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  • Shepherd Partnership

Common VAT mistakes to avoid

Is a flapjack a cake or a biscuit? Does it matter? Well, for VAT purposes the answer is yes because one is zero rated and the other standard rate. It took a tax tribunal to decide that they are standard rated biscuits. Why are we telling you this? Because it is a perfect example of how complex VAT can be.

It is hardly surprising that sometimes people get things wrong. We are human after all.

Here we have put together a few examples of common pitfalls to avoid:

  • Claiming input tax without a valid VAT invoice.

  • Entertainment is an area which often causes confusion. VAT on client entertainment cannot be recovered, whilst staff entertaining generally can.

  • Not registering for VAT at the correct time. If your taxable turnover exceeds the registration threshold of £85,000 in any twelve-month period, you must register for VAT.

  • VAT is not recoverable any private expenses and, for mixed use supplies such as a mobile telephone, VAT should only be claimed on the business element.

  • Where goods are exported, this can only be a zero rated export where you have evidence that the transaction has taken place and that the goods have physically left the UK.

  • You can reclaim all the VAT on road fuel only if your vehicle is used entirely for business. If the vehicle is for both business and personal use, you have three choices:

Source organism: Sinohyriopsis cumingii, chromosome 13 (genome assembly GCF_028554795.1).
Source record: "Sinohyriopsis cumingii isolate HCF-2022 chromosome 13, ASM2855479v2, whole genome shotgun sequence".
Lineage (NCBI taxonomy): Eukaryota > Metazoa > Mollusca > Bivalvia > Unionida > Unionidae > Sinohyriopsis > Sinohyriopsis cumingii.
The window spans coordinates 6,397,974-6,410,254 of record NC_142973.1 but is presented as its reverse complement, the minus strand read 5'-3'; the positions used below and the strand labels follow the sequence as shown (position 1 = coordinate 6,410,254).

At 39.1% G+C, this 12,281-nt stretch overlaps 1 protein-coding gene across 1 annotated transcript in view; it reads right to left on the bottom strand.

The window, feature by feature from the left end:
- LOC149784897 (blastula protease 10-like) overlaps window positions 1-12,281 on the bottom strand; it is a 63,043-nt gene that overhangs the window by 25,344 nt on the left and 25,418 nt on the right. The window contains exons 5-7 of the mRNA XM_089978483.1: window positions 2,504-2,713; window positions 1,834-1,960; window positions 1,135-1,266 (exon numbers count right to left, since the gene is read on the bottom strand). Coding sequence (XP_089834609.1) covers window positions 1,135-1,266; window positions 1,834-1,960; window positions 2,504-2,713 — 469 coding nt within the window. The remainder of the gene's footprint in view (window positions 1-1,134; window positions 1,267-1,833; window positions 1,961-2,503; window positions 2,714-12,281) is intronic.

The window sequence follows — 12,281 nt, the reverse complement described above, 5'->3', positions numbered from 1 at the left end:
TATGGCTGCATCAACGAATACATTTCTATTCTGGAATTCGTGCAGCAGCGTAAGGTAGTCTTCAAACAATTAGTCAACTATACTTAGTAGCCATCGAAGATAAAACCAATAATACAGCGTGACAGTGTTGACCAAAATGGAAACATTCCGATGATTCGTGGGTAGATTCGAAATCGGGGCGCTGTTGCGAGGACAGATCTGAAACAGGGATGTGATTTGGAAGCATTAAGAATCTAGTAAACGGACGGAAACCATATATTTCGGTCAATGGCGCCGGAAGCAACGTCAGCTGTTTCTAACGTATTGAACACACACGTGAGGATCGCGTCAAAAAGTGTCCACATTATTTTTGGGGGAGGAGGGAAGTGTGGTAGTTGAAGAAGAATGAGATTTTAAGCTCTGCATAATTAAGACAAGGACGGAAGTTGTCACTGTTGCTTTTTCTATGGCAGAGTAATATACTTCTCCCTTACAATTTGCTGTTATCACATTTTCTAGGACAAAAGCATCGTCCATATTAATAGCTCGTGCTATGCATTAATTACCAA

1. reclaim all the VAT and pay the correct car fuel scale charge. The annual update in May sometimes gets overlooked.

  2. keep detailed mileage records and claim VAT on fuel you use only for business trips

  3. not reclaim any VAT if your business mileage is so low that the fuel scale charge would be higher than the VAT you would recover

  • Common Flat Rate Scheme errors include using the wrong percentage and using the 1% reduction for the first year of VAT registration beyond its expiry date. Another common mistake is failing to appreciate that all turnover, including exempt and zero rated supplies, needs to be included when working out the tax due.

  • It is often difficult to decide what rate of VAT to charge. For example, construction services can be standard rated, reduced rated or zero rated. If in doubt, always ask us for advice.

  • Input tax sometimes gets claimed twice error. There are two quite common scenarios.

  1. Where payment comes ahead of the VAT invoice the request for payment or pro-forma invoice should make it clear that it is not a VAT invoice. However, the customer might claim VAT on the payment and again when the VAT invoice arrives.

  2. We sometimes see a double claim of VAT where clients are getting to grips with a double entry book-keeping system such as Sage or Xero. Where payments are not matched to an invoice in the book-keeping system this results in not only the purchase ledger being incorrect but also the VAT claim is duplicated.

  • Where VAT has been claimed on a supplier invoice which has not been paid within 6 months, then the input tax must be repaid. Similarly, where a customer has not paid you 6 months after payment was due, VAT bad debt relief can be claimed.

  • VAT on non-routine business transactions can be overlooked. Examples would be management charges (if you are not in a VAT group), receipt of reverse charge services (this is where the customer deals with the supplier’s output tax), barter transactions and supplies to staff.

Knowing where errors commonly occur should help reduce the risk of making a mistake. Despite your best efforts, mistakes can happen.

If you find you have made a mistake, we have written a second article this month on how to correct VAT errors which we hope you find useful.

If you have any questions on VAT, please do not hesitate to get in touch.

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